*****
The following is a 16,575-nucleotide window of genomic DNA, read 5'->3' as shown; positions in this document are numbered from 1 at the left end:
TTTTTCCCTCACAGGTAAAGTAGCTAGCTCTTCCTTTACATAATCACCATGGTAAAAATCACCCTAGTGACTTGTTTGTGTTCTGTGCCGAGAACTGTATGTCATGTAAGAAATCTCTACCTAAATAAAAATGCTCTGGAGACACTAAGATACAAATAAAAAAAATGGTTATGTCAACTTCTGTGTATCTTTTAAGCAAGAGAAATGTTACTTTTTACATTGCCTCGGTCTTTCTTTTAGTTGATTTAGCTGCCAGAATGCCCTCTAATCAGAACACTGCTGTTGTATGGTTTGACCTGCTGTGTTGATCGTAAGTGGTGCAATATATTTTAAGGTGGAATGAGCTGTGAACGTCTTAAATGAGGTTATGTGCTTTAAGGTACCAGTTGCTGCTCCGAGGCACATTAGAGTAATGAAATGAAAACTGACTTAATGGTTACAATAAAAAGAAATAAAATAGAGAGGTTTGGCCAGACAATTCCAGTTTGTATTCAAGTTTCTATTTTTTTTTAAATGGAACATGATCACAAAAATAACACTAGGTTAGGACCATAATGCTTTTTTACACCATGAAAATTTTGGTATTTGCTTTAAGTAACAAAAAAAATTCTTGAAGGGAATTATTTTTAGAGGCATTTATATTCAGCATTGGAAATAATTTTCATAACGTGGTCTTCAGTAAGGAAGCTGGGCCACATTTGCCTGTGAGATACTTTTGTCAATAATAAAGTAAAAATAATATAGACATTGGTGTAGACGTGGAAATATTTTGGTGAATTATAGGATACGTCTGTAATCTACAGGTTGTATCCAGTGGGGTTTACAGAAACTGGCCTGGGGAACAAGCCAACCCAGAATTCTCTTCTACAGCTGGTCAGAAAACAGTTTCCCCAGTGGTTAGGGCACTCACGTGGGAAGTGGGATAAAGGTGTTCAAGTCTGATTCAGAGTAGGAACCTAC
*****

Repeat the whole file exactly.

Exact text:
The following is a 16,575-nucleotide window of genomic DNA, read 5'->3' as shown; positions in this document are numbered from 1 at the left end:
TTTTTCCCTCACAGGTAAAGTAGCTAGCTCTTCCTTTACATAATCACCATGGTAAAAATCACCCTAGTGACTTGTTTGTGTTCTGTGCCGAGAACTGTATGTCATGTAAGAAATCTCTACCTAAATAAAAATGCTCTGGAGACACTAAGATACAAATAAAAAAAATGGTTATGTCAACTTCTGTGTATCTTTTAAGCAAGAGAAATGTTACTTTTTACATTGCCTCGGTCTTTCTTTTAGTTGATTTAGCTGCCAGAATGCCCTCTAATCAGAACACTGCTGTTGTATGGTTTGACCTGCTGTGTTGATCGTAAGTGGTGCAATATATTTTAAGGTGGAATGAGCTGTGAACGTCTTAAATGAGGTTATGTGCTTTAAGGTACCAGTTGCTGCTCCGAGGCACATTAGAGTAATGAAATGAAAACTGACTTAATGGTTACAATAAAAAGAAATAAAATAGAGAGGTTTGGCCAGACAATTCCAGTTTGTATTCAAGTTTCTATTTTTTTTTAAATGGAACATGATCACAAAAATAACACTAGGTTAGGACCATAATGCTTTTTTACACCATGAAAATTTTGGTATTTGCTTTAAGTAACAAAAAAAATTCTTGAAGGGAATTATTTTTAGAGGCATTTATATTCAGCATTGGAAATAATTTTCATAACGTGGTCTTCAGTAAGGAAGCTGGGCCACATTTGCCTGTGAGATACTTTTGTCAATAATAAAGTAAAAATAATATAGACATTGGTGTAGACGTGGAAATATTTTGGTGAATTATAGGATACGTCTGTAATCTACAGGTTGTATCCAGTGGGGTTTACAGAAACTGGCCTGGGGAACAAGCCAACCCAGAATTCTCTTCTACAGCTGGTCAGAAAACAGTTTCCCCAGTGGTTAGGGCACTCACGTGGGAAGTGGGATAAAGGTGTTCAAGTCTGATTCAGAGTAGGAACCTAC